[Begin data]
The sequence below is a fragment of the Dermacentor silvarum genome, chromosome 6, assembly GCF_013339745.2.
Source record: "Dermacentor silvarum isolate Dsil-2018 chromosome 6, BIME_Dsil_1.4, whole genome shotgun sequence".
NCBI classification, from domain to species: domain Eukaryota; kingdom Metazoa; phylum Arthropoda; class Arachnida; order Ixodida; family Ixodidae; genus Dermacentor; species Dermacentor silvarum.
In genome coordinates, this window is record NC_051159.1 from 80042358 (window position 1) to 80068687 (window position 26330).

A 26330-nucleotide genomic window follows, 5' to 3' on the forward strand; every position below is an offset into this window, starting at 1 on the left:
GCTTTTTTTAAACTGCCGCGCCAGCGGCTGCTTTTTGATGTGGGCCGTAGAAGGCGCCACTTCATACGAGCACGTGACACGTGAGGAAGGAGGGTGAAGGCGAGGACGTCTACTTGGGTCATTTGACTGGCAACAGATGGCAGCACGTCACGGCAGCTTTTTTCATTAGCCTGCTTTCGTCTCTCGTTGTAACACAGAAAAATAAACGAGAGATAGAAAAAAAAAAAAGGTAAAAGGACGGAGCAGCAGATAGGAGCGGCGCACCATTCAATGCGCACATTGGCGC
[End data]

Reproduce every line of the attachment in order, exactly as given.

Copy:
The sequence below is a fragment of the Dermacentor silvarum genome, chromosome 6, assembly GCF_013339745.2.
Source record: "Dermacentor silvarum isolate Dsil-2018 chromosome 6, BIME_Dsil_1.4, whole genome shotgun sequence".
NCBI classification, from domain to species: domain Eukaryota; kingdom Metazoa; phylum Arthropoda; class Arachnida; order Ixodida; family Ixodidae; genus Dermacentor; species Dermacentor silvarum.
In genome coordinates, this window is record NC_051159.1 from 80042358 (window position 1) to 80068687 (window position 26330).

A 26330-nucleotide genomic window follows, 5' to 3' on the forward strand; every position below is an offset into this window, starting at 1 on the left:
GCTTTTTTTAAACTGCCGCGCCAGCGGCTGCTTTTTGATGTGGGCCGTAGAAGGCGCCACTTCATACGAGCACGTGACACGTGAGGAAGGAGGGTGAAGGCGAGGACGTCTACTTGGGTCATTTGACTGGCAACAGATGGCAGCACGTCACGGCAGCTTTTTTCATTAGCCTGCTTTCGTCTCTCGTTGTAACACAGAAAAATAAACGAGAGATAGAAAAAAAAAAAAGGTAAAAGGACGGAGCAGCAGATAGGAGCGGCGCACCATTCAATGCGCACATTGGCGC